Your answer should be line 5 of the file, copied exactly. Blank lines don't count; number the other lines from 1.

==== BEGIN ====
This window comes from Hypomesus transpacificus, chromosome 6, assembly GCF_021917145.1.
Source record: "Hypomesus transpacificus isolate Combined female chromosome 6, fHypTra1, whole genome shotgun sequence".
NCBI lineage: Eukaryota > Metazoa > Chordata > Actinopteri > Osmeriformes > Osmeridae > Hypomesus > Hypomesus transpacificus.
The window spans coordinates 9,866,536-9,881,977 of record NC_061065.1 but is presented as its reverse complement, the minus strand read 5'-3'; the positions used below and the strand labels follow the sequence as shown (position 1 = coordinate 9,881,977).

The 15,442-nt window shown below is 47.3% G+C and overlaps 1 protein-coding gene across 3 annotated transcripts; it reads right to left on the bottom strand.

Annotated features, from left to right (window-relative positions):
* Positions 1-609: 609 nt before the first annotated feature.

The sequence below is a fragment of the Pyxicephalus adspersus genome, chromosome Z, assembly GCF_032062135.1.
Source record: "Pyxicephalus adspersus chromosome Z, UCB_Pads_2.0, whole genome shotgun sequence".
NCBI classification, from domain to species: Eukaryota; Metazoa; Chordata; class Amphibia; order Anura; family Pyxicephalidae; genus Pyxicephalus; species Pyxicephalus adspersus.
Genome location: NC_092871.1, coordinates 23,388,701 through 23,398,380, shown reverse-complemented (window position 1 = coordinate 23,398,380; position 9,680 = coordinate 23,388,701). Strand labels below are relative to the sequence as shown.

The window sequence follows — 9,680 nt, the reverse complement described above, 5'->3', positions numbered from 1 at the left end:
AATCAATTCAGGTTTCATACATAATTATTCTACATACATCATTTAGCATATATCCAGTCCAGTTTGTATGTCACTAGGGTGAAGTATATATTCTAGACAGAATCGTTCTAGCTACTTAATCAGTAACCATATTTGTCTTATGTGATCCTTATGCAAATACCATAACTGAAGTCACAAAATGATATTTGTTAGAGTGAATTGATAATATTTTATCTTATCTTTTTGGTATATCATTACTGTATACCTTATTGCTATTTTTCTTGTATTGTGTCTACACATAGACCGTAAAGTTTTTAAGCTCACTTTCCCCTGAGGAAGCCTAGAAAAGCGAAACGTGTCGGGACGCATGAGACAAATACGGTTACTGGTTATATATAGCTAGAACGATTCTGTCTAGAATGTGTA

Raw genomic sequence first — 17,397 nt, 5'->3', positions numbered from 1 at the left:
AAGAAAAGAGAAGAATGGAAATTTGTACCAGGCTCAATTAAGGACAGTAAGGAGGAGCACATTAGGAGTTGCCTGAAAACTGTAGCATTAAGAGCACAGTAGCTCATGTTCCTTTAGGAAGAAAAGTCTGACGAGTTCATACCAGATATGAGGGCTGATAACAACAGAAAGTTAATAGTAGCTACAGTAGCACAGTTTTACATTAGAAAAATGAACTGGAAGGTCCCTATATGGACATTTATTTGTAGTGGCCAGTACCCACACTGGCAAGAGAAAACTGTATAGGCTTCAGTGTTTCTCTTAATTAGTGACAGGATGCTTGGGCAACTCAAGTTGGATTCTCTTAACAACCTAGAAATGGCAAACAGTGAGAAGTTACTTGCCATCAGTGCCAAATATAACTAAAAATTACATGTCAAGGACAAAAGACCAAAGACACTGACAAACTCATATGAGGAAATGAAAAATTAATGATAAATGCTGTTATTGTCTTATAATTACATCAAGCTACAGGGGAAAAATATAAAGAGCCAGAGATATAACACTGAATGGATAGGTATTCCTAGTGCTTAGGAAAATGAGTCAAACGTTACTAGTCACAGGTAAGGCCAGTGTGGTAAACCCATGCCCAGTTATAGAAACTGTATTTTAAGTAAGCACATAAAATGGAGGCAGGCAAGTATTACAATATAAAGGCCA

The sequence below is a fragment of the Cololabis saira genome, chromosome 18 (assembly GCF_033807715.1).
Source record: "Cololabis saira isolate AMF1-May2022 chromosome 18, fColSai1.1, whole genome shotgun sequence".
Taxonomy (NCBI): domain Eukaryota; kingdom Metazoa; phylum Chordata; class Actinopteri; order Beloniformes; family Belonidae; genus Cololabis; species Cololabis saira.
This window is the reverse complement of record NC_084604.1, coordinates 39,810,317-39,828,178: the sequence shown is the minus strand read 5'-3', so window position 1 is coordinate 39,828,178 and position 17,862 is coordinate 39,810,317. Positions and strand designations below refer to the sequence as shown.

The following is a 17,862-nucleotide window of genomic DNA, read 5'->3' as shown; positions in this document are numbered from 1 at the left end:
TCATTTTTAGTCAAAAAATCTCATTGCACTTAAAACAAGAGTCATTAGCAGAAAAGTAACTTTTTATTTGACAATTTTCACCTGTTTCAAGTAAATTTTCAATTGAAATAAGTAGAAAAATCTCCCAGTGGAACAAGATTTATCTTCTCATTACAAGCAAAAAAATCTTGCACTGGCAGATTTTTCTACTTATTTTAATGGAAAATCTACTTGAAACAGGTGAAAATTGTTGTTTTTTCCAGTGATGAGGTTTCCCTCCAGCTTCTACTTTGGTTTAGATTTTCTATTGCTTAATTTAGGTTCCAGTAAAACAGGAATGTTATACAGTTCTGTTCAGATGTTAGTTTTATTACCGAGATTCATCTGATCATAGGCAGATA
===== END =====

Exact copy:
The 15,442-nt window shown below is 47.3% G+C and overlaps 1 protein-coding gene across 3 annotated transcripts; it reads right to left on the bottom strand.